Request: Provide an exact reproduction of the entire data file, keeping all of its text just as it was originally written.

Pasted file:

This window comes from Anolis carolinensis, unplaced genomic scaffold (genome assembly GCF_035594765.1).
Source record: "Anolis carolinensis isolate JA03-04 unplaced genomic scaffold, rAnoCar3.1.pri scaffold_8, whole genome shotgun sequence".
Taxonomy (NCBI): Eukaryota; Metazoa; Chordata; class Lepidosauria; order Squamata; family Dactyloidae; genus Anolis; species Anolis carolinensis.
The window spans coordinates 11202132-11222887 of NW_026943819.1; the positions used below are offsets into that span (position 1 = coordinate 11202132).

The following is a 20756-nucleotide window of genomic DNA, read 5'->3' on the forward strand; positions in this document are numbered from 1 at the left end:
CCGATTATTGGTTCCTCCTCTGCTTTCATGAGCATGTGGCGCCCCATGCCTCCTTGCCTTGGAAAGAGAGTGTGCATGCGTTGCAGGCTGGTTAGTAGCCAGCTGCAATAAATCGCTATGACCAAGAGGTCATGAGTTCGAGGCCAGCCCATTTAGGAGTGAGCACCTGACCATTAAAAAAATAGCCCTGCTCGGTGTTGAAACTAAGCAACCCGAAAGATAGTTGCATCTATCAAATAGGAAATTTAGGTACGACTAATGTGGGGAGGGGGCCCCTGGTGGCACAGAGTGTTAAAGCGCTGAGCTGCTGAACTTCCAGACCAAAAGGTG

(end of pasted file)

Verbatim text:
This window comes from Anolis carolinensis, unplaced genomic scaffold (genome assembly GCF_035594765.1).
Source record: "Anolis carolinensis isolate JA03-04 unplaced genomic scaffold, rAnoCar3.1.pri scaffold_8, whole genome shotgun sequence".
Taxonomy (NCBI): Eukaryota; Metazoa; Chordata; class Lepidosauria; order Squamata; family Dactyloidae; genus Anolis; species Anolis carolinensis.
The window spans coordinates 11202132-11222887 of NW_026943819.1; the positions used below are offsets into that span (position 1 = coordinate 11202132).

The following is a 20756-nucleotide window of genomic DNA, read 5'->3' on the forward strand; positions in this document are numbered from 1 at the left end:
CCGATTATTGGTTCCTCCTCTGCTTTCATGAGCATGTGGCGCCCCATGCCTCCTTGCCTTGGAAAGAGAGTGTGCATGCGTTGCAGGCTGGTTAGTAGCCAGCTGCAATAAATCGCTATGACCAAGAGGTCATGAGTTCGAGGCCAGCCCATTTAGGAGTGAGCACCTGACCATTAAAAAAATAGCCCTGCTCGGTGTTGAAACTAAGCAACCCGAAAGATAGTTGCATCTATCAAATAGGAAATTTAGGTACGACTAATGTGGGGAGGGGGCCCCTGGTGGCACAGAGTGTTAAAGCGCTGAGCTGCTGAACTTCCAGACCAAAAGGTG